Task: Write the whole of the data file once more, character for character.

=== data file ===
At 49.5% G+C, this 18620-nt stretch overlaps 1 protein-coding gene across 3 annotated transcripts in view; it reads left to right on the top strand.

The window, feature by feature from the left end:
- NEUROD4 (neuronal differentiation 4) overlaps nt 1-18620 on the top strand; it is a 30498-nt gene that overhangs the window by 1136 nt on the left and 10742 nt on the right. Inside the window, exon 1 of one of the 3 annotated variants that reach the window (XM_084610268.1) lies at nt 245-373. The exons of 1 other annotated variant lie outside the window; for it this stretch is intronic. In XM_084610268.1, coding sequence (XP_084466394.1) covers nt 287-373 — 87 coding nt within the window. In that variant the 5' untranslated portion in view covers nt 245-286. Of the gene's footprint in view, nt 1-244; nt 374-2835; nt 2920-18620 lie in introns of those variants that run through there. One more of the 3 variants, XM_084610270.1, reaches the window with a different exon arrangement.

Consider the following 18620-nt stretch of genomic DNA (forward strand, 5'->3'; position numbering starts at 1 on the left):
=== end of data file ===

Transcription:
At 49.5% G+C, this 18620-nt stretch overlaps 1 protein-coding gene across 3 annotated transcripts in view; it reads left to right on the top strand.

The window, feature by feature from the left end:
- NEUROD4 (neuronal differentiation 4) overlaps nt 1-18620 on the top strand; it is a 30498-nt gene that overhangs the window by 1136 nt on the left and 10742 nt on the right. Inside the window, exon 1 of one of the 3 annotated variants that reach the window (XM_084610268.1) lies at nt 245-373. The exons of 1 other annotated variant lie outside the window; for it this stretch is intronic. In XM_084610268.1, coding sequence (XP_084466394.1) covers nt 287-373 — 87 coding nt within the window. In that variant the 5' untranslated portion in view covers nt 245-286. Of the gene's footprint in view, nt 1-244; nt 374-2835; nt 2920-18620 lie in introns of those variants that run through there. One more of the 3 variants, XM_084610270.1, reaches the window with a different exon arrangement.

Consider the following 18620-nt stretch of genomic DNA (forward strand, 5'->3'; position numbering starts at 1 on the left):